Which Quarterback's Concussion from Week 10 Is the Most Devastating to His Team?

Brandon AlisogluCorrespondent INovember 12, 2012

CHICAGO, IL - NOVEMBER 11:  Quarterback Jay Cutler #6 of the Chicago Bears looks to pass over outside linebacker Brooks Reed #58 of the Houston Texans in the first quarter of the game at Soldier Field on November 11, 2012 in Chicago, Illinois.  (Photo by Jonathan Daniel/Getty Images)
Jonathan Daniel/Getty Images

The storyline of Week 10 doesn't center around a tie, which is about as frequent as a lunar eclipse. For the San Francisco 49ers, Chicago Bears and Philadelphia Eagles, the focus is squarely on their quarterback's brains.

Each starting quarterback (Alex Smith, Jay Cutler and Michael Vick) sustained a concussion and failed to return to the game. None of the teams went on to win, and fans are stuck holding their hats while waiting to see how things turn out.

Let's check the level of devastation from across the country.


The Eagles: Not So Much

By the end of Week 11, what was left to destroy in Philly? Andy Reid is already losing his job, Vick was going to be released and Foles was going to be given a shot at the starting quarterback position.

Any further damage would be like shooting at a pile of rubble. It's a waste of bullets.

The only tangible result of Vick's concussion is all the hours saved from speculation about when Reid would pull the pin on the Vick era and see what Foles had. While I would certainly never advocate for a human being to be hurt, this actually did everyone a favor in a way.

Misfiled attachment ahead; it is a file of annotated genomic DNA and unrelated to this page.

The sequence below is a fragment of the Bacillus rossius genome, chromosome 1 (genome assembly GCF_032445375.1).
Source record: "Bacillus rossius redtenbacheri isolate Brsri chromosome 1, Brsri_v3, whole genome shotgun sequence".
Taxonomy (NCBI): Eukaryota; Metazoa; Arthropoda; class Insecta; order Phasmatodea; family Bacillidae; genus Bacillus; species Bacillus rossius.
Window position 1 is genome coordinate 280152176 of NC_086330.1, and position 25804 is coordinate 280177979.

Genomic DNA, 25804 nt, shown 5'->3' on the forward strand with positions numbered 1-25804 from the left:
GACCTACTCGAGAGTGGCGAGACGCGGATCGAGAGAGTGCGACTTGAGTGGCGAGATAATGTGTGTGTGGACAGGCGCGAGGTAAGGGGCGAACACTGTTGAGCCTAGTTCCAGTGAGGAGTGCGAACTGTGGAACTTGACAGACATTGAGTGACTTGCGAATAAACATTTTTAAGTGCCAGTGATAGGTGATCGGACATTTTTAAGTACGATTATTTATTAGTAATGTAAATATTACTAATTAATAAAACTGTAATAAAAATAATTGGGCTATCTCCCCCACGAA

Unless you are one of those crazy diehards who really believed that the Eagles were going to turn it all around, this isn't a big deal.

Although, considering their remaining schedule, a turnaround isn't entirely crazy.

Wait. Yes it is. 


The Niners: Starting to Feel It

In the most coincidental turn of events, San Francisco will be facing the Bears in next week's Monday nighter. Perhaps the biggest loser in all of this concussion business is the American people for possibly not having both teams at full strength.

Regardless, we will endure. It's what we do.

As for the Niners, they will now turn the ball over to Colin Kaepernick if Smith can't go on Monday. He's shown he can be a mediocre quarterback for the time being but will be facing the tough Bears defense. 

Kaepernick is not an optimal answer. However, at least he can rely on a dominant ground game, a sturdy offensive line and his mobility for when things get hairy.


The Bears: Just Tell Me He's Alright

Chicago has the same level of rushing attack and defense as those that San Francisco will be leaning on, but the Bears offensive line struggles with any competent pass rush.

Why do you think so many Windy City citizens are concerned about Cutler's health? They've seen this before and know he can't continue to take the abuse he's endured to this point.

Additionally, Jason Campbell inspires less confidence than Kaepernick. There's a reason that Campbell has been passed around from team to team—he's not that good.

At least with Kaepernick, you have the fear of the unknown. Campbell is a known quantity.

His mobility isn't on par with Kaepernick, and he will be under much more duress than the younger signal-caller. Chicago's division lead is down to one game, and things could spiral quickly out of control if Cutler is lost for any significant amount of time.